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Worst meal cooked in recent memory.

I think most of us here consider ourselves very good home cooks. But occasionally something goes wrong, sometimes horribly wrong. My worst meal in recent memory was a halibut that I intended to bbq but then it stormed so I decided to bake it with some garlic paste on top. I wayyyy overcooked it, it was like dry rubber, terrible, and the garlic paste went weird, bitter, yuck. On the side was mushy minty peas. I had bought some peas from the farmers market, got them home and shelled them to find them old and dry, thought that they would make great mushy peas, I guess not. Maybe if I had soaked them first, the mushy peas were starchy, didn't mush up right, no matter how long I steamed them and added butter and water. Horrible. Only saving grace on this meal was some nice crisp roasted potatoes. I threw most of mine away, the SO ate his out of hunger.

Fess up.....what is your worst???

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  1. It was a beautiful night out, so I made grilled shrimp, baby bok choy and corn on the cob to eat out on our terrace that has a a view of the Hudson River/NYC. Perfect weather, amazing view and the meal looked great (see picture)... but it tasted horrible! The shrimp had that disgusting iodine taste you sometimes get, the corn was mealy and tasteless and the bok choy was bland. I was so disappointed. The shrimp and the corn were beyond my control (they were both bad to begin with, but still, I picked them out and felt responsible), but the bok choy was all me; I totally underseasoned it.

    The gin & tonics were good though! :)

    2 Replies
    1. re: ttoommyy

      My worst meal in a while was also related to a metallic fish taste. The plan for dinner was seared tuna and scallops except that SO decided at the last minute that we should get more scallops. My usual stores are about 20 minutes away so I made a quick run to the Safeway and happened to spot ginormous sea scallops. Well, as I sat down to dinner and took my first bite of the scallops I was mortified and stunned by this awful metallic taste which nearly induced immediate vomiting. For some reason, I tried again and then SO tried and we both sat there revolted. I quickly grabbed the plates, discarded the scallops, replated the tuna and picked up new utensils and all was well with the rest of the meal but those few bites were quite awful. I now only buy scallops at my usual stores as I know that they are dry scallops and not bloated wet scallops full of phosphate.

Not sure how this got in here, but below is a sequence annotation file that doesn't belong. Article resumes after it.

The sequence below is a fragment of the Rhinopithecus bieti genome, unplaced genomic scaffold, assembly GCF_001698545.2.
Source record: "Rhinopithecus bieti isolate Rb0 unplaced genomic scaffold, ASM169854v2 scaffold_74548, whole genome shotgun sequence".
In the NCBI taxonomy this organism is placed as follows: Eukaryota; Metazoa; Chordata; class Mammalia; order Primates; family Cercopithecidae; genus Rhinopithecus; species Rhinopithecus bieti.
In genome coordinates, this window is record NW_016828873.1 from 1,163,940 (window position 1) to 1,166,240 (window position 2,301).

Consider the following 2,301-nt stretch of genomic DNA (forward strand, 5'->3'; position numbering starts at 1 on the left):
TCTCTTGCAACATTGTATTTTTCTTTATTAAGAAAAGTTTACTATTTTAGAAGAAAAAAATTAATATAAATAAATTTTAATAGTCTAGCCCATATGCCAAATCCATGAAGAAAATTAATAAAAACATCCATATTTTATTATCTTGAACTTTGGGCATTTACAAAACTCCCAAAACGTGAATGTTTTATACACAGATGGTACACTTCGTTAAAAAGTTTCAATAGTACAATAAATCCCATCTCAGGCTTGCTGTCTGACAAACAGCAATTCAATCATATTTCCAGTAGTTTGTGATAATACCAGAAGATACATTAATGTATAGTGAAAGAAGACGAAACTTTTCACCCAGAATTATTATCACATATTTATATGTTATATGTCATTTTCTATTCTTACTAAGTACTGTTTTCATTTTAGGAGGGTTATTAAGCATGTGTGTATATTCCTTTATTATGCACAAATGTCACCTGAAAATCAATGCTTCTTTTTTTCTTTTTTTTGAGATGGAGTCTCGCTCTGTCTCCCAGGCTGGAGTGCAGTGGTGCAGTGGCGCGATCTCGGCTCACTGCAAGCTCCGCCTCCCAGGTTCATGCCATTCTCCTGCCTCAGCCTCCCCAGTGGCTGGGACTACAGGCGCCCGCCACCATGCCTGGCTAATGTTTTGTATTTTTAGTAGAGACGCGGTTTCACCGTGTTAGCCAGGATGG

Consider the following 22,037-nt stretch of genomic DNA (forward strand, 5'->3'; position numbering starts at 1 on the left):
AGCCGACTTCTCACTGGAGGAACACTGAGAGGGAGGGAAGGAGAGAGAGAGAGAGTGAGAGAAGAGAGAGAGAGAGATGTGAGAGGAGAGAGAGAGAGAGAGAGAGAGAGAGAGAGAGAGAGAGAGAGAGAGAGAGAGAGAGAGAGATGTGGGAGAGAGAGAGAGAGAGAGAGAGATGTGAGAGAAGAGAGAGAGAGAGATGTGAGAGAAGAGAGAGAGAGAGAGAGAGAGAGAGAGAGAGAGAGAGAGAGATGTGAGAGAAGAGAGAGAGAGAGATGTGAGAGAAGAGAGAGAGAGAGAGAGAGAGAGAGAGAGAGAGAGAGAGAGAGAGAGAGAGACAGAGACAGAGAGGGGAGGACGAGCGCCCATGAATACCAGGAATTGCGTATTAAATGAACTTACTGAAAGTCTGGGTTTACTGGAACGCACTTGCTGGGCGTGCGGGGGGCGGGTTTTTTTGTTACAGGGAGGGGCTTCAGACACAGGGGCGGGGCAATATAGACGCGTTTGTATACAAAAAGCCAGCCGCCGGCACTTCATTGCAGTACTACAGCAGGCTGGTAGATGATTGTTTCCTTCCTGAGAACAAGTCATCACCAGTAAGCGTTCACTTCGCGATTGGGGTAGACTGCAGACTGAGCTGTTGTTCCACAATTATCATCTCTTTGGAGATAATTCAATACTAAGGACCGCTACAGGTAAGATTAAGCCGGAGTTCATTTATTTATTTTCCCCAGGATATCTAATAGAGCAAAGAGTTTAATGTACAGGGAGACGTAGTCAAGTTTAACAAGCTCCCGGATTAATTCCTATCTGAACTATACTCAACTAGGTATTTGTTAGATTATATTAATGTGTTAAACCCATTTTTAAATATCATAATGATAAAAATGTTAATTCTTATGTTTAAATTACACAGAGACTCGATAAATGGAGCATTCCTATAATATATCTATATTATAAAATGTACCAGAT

1. re: fldhkybnva

        I, too, bought the shrimp at a place I usually would not buy them. Lesson learned for both of us!

    2. Just last night my normally delicious go to salmon recipe ended up turning into salmon jerky. I lost track of time watching the Angels play and there was no rescuing it.

      Luckily my twice baked mashed potatoes were superb as was the corn on the cob so all was not lost.

      1. It was a dish I could probably make in my sleep: fried rice. I was doing the dreaded combo of drinking beer, chatting, and cooking. A way too huge glug of soy sauce accidentally went in and then I did all sorts of things to try to balance it out, but I just did not have more rice, which would have been the proper cure. So, the salty and sour pile of crap hit the garbage.

        1 Reply
        1. re: alliegator

          I don't know..I find fried rice extremely hard to cook. The result is always so different...so with scrambled eggs.

        2. Three cooks seasoning French onion soup was our disaster.

          Wife and I, just married, moved home with my parents to find jobs, apartment, etc. Brought east a fabulous FOS recipe and wanted to cook a nice dinner to show our appreciation for taking us in.

          Spent two days making a great beef stock and Demi-glace prepping for our dinner.

          Hand peeled and sliced 7lbs of onions, sweated them, carmelized them, deglazed them, added in wine and stock then seasoned with black pepper to simmer and reduce....

          and my wife seasoned with black pepper

          and then my father, who deplored bland food added his own share of fresh black pepper.

          Our highly touted dinner was completely inedible but we enjoyed the wine and made grilled cheese with the leftover slices of a baguette covered with gruyere while laughing about how many cooks it took to season one soup.

          2 Replies
          1. re: ThanksVille

            A true life example of " too many cooks spoil the soup!"

            1. re: ttoommyy

              The Japanese version of "too many cooks spoil the broth" is an expression which translates as "too many captains and the ship will attempt to climb a mountain."